I’m really not sure how this dish ended up with the name “Burning Love”. Even did a quick google to see if I could figure it out, but the first bunch of things I found all said the same as me, that they didn’t know how it got it’s name. But at any rate, it’s a really tasty meal. And it’s quick and easy! Heck, it’s so easy I don’t think I can quite call it a recipe even, haha. How quick it is to make is a great winning point for me, cause the less time in the kitchen on workdays gives me more time with my daughter. 🙂
Ingredients: I’m just leaving what I used here, and you can adjust for how many you’re feeding 🙂
Sausage / hot dog of choice.
Butter/oil for cooking.
Cut the bacon, sausage, and onions into the size you prefer.
Todays recipe is for pannekaker! Which is just Norwegian for pancakes. In our neck of the woods pancakes aren’t considered a breakfast food, but one of those typical go to weeknight dinners, especially for families as it’s a big hit with the kids. This one is one of my daughters favorite meals, where she’ll squeal “PANCAKES!” while spinning around the kitchen.
Makes for 4 servings.
13.5 oz plain flour.
2 teaspoons salt.
20 oz milk.
2 tablespoons margarine / butter.
Add flour and salt to a bowl. Stir in the milk, whip it until the batter is smooth and no lumps.
Beat the eggs into the batter. Let the batter rest for 20 minutes.
Cook the pancakes in a frying pan with a bit of butter on medium heat. The amount of batter really depends on the size of your pan, but it’s supposed to be a fairly thin pancake.
How you have the pancakes is up to you basically. We tend to have it with jam, sugar, or bacon. My daughters favorite is to add a bit of cinnamon with her sugar.
I love veggie soup, it’s just comfort in a bowl to me. I got hit with one of those random cravings, so veggie soup it was! Funnily enough for a person who isn’t the greatest at eating her veggies, most of the recipes I found didn’t quite hit the spot for me in terms of veggies. I found quite a few recipes that all just required one or two veggies, so I ended up combining them to the recipe below. It turned out pretty good!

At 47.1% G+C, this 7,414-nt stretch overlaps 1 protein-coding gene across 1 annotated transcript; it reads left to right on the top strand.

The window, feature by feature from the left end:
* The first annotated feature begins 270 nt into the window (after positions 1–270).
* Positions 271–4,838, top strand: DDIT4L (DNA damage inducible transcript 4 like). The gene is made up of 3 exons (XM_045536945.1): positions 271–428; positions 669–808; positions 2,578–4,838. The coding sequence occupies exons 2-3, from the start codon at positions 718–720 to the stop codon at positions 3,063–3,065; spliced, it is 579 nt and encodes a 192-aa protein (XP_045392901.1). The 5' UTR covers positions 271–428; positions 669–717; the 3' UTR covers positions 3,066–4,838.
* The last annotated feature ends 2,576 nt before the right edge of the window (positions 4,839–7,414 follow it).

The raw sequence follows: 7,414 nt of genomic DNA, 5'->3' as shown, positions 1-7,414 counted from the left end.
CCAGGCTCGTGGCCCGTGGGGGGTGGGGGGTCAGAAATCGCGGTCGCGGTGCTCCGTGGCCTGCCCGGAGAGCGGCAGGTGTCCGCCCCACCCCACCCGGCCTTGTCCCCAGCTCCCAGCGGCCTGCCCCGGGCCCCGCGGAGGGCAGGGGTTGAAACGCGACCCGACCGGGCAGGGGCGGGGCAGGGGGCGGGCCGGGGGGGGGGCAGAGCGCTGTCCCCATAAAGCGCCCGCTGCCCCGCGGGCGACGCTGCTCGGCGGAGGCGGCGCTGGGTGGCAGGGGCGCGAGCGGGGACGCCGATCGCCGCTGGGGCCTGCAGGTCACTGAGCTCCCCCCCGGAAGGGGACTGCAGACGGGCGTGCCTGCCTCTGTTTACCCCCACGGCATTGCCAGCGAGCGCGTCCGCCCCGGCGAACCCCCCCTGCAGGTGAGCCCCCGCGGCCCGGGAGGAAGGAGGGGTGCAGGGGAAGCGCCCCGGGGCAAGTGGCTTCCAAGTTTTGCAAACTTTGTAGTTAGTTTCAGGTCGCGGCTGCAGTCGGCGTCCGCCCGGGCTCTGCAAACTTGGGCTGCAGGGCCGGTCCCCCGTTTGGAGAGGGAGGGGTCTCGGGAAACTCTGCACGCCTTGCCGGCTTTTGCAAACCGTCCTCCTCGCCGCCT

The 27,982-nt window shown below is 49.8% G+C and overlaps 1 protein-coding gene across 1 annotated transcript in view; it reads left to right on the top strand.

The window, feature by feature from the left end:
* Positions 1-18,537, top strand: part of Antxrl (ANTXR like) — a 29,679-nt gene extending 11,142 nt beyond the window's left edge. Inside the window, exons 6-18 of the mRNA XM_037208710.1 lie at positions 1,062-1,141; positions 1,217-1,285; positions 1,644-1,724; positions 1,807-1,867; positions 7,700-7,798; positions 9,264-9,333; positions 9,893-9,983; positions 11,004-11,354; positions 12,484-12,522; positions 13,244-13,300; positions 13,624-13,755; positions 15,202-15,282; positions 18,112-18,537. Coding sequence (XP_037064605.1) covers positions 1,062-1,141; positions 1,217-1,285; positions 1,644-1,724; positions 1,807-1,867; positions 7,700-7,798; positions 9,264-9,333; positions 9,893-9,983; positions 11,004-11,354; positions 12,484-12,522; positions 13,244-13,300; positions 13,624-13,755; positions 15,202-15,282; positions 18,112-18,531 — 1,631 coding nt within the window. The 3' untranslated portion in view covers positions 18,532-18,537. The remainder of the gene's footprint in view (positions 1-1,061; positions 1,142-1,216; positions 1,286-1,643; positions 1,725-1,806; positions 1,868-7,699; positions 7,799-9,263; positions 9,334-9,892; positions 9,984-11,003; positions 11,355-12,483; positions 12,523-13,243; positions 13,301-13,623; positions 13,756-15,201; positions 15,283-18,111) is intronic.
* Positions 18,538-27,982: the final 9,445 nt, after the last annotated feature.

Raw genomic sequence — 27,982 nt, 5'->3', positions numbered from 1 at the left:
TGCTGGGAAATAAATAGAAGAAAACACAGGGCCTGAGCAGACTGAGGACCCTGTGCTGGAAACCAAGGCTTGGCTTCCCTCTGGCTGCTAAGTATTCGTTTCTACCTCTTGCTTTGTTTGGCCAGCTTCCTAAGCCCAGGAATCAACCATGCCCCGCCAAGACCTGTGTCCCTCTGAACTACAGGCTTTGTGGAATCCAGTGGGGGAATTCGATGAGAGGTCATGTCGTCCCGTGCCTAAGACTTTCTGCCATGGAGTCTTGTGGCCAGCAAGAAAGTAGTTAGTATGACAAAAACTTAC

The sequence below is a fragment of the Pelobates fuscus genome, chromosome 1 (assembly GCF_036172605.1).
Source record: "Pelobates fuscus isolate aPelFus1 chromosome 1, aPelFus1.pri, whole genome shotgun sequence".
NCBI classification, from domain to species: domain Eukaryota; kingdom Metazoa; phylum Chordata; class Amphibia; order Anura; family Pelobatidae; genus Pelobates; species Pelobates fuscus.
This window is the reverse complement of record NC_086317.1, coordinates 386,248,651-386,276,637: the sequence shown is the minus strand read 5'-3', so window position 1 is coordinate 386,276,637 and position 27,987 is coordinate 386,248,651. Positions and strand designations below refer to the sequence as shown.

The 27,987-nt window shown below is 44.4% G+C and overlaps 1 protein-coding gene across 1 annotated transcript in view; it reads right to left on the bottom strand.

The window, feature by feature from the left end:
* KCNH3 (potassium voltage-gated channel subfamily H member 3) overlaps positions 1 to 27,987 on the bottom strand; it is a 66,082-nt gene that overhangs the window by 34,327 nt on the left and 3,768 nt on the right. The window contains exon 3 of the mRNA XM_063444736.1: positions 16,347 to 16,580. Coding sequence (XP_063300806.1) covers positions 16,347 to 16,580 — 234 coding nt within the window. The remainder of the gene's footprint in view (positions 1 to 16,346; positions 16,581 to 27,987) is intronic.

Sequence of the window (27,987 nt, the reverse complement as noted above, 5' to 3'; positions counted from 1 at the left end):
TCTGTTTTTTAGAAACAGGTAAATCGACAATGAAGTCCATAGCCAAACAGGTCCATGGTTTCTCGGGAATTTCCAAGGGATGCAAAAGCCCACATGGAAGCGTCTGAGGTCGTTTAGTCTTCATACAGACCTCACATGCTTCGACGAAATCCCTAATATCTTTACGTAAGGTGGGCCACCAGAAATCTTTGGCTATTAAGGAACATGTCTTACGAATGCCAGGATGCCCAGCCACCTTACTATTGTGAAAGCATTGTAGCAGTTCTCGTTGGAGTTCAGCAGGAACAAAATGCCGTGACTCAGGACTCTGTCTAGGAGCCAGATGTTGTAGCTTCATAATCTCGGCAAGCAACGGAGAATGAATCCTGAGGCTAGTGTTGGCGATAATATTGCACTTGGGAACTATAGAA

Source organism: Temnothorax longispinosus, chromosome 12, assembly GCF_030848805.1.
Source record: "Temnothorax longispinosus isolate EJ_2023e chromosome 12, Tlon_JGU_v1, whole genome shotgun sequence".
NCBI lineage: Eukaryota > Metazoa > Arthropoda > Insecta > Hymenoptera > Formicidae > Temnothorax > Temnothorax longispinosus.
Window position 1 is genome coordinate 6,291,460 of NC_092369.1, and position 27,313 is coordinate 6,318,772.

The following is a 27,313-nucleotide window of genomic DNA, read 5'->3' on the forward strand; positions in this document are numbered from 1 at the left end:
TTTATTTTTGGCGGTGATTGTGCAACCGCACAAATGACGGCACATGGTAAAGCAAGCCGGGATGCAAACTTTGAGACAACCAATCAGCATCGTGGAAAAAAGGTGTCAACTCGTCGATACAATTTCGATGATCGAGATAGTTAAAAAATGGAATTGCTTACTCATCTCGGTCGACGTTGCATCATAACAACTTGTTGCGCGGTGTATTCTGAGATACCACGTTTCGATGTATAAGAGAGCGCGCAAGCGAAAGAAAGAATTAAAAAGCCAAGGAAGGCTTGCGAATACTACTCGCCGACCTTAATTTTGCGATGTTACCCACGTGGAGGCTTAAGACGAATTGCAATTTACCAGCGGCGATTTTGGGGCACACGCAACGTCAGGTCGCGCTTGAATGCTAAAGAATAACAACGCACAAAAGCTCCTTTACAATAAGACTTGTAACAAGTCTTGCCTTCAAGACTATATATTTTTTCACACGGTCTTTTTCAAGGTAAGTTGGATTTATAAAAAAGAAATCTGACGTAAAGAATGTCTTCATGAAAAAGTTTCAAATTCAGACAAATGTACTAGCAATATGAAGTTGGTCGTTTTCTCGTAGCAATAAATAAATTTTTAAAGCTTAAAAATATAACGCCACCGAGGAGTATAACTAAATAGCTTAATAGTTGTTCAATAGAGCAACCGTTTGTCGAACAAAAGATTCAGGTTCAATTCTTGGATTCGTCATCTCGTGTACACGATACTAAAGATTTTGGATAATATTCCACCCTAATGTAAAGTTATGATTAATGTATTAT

33 oz water.
1 small leek.
5 oz rutabaga.
3.5 oz celeriac / celery root.
1 chicken breast, sliced into strips.
2 bullion cubes.
Wash and peel the vegetables.
Cut the vegetables in small pieces.
Bring water and salt to a boil.
Put the veggies in the water and boil them for about 8 minutes.
Add the chicken when the veggies are almost boiled.
Add bullion, and salt and pepper to taste.
Alternatively you can cook the chicken before, that’s what I did! It’s also really tasty with some freshly baked bread as a side.
I know when people usually think Swedish food they jump to the Swedish meatball, but here is an alternative. I lived in Sweden for 6 years and my favorite Swedish recipe is the Korv Stroganoff (Korv being Swedish for sausage). I was introduced to it having lunch out one day, used some bag mixes to make it at home while I still lived in Sweden, and realized after I left Sweden that I should have been making it from scratch all along!
Best of all in my house is that this is kiddo approved, and I joke that my daughter is the worlds pickiest eater. This is a dish she’ll actually request seconds, and occasionally even thirds of!
Originally for a proper Korv Stroganoff you should use Falukorv, which is a type of Swedish sausage. But if you don’t have that handy any mild flavored sausage will work. The flavor in this dish doesn’t come from the sausage really, it’s all in the sauce. When I lived in the states I tended to use Polish kielbasa for it, or if I was feeling particularly frugal I’ve even used hot dogs.
1 lbs sausage.
1 yellow onion.
Butter or margarine.
3 tablespoons tomato paste.
2 teaspoons Dijon mustard.
Salt and pepper.
1 cup of cream.
Slice the sausage into bite sized pieces. Peel and chop the onion. Heat a pan, lightly brown the butter and then add the sausage and onion cooking until browned.
Add the tomato paste and mustard and stir it in. Then add the cream while stirring. Add salt and pepper to taste. Bring to a boil and let boil for a few minutes.
That’s it and it’s ready to serve! I usually have it with rice, but the Swedes also opt for boiled potatoes, quinoa, or pasta.